“Foe” by Iain Reid

The only word I can think of to describe this novel is “Kafkaesque.” As in, “guy wakes up one morning and he’s been metamorphosed into a giant cockroach.” But in a much more natural, realistic sense.
There’s that same sense of mystery, the same question always in the back of our minds, and in the back of the main character’s mind; “What’s going on?” As the story progresses and the events play out, the character and the reader gradually solve the mystery. But, of course, it’s never the answer any of us were expecting.
The main character is Junior, a simple man with a simple life, mostly lived in the “now.” He dwells very little on the past, has no aspirations for the future, and focuses on his existence and his love for Hen, his wife. Then an enigmatic stranger, Terrance, comes to his farmhouse door one night and tells him that he has been shortlisted for a job on a space station. Just him. Not Hen. Since this will be for several years, the company hiring him will create a robotic replacement to keep Hen company while he is gone.
But Terrance, in the guise of learning about them for the sake of programming the replacement, intrudes more and more into their lives. To the point where Junior begins to suspect, as the reader already knows, that there is Something Else going on.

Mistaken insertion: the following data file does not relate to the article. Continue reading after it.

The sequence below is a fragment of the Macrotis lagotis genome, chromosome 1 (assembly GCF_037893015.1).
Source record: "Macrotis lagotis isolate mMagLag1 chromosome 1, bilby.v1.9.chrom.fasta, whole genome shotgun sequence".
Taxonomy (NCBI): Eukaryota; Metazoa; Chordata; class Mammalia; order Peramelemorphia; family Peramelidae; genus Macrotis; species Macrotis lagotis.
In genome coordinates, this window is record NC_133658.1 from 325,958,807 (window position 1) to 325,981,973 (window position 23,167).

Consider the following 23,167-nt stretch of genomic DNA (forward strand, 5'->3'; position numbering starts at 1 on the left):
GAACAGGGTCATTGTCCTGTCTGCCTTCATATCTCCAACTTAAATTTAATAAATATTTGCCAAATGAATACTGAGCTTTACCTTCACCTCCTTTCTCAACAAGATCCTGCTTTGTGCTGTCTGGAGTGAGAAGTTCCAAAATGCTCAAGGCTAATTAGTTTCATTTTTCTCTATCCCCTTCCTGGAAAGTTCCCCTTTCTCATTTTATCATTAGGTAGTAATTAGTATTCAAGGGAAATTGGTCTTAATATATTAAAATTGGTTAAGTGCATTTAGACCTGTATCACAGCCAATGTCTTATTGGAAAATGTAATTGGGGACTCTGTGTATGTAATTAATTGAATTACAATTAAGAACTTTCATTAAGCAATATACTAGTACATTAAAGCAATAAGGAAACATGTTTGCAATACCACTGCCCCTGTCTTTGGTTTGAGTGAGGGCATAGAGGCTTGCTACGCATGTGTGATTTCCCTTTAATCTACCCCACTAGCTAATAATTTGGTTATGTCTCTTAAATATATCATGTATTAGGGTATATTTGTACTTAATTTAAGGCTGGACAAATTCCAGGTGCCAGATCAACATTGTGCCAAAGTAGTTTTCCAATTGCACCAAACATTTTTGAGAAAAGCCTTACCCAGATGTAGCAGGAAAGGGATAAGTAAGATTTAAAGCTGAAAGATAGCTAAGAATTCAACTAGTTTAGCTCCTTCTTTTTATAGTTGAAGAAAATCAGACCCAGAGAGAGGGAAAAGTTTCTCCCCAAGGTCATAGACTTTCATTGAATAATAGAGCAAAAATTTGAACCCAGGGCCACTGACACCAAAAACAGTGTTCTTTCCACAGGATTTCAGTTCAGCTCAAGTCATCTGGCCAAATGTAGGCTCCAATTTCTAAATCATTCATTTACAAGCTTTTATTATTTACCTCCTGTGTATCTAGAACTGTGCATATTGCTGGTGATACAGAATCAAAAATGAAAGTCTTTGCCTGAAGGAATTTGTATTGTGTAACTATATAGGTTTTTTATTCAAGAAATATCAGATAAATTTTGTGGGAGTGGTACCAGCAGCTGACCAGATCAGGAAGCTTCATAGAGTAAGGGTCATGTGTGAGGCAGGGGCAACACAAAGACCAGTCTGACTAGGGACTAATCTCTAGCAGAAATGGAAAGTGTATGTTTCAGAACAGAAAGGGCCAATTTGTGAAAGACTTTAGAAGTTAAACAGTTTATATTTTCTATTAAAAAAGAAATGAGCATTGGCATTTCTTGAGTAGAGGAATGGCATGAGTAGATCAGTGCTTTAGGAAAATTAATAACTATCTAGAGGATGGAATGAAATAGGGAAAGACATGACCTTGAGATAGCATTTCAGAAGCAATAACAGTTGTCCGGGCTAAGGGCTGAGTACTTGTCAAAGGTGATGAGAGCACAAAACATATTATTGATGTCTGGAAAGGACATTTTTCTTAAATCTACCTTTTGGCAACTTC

As we peel back the layers of the onion, the story gets weirder and weirder until the final reveal, which is a surprise, and the denouement, which is also unexpected.
The only problem with the way this plot works out is that, of necessity, there is a certain lack of emotion in the whole novel. Reid uses a writing format that puts us deep into the consciousness of the main character. However, the whole story unfolds with an air of clinical detachment that reduces its emotional impact. At a point about two-thirds of the way through, where in a normal novel the tension would be rising, there is very little build. Also, since most of the story takes place in the mind of a character, there is very little physical action.
Thus the story, while bringing us deeply into the mind of a character, leaves us without a great deal of emotional involvement.
But it is a fascinating mystery, and a beautiful demonstration of a historic style of writing.
Recommended for fans of the Slightly Different.
4 out of 5 stars (4 / 5)

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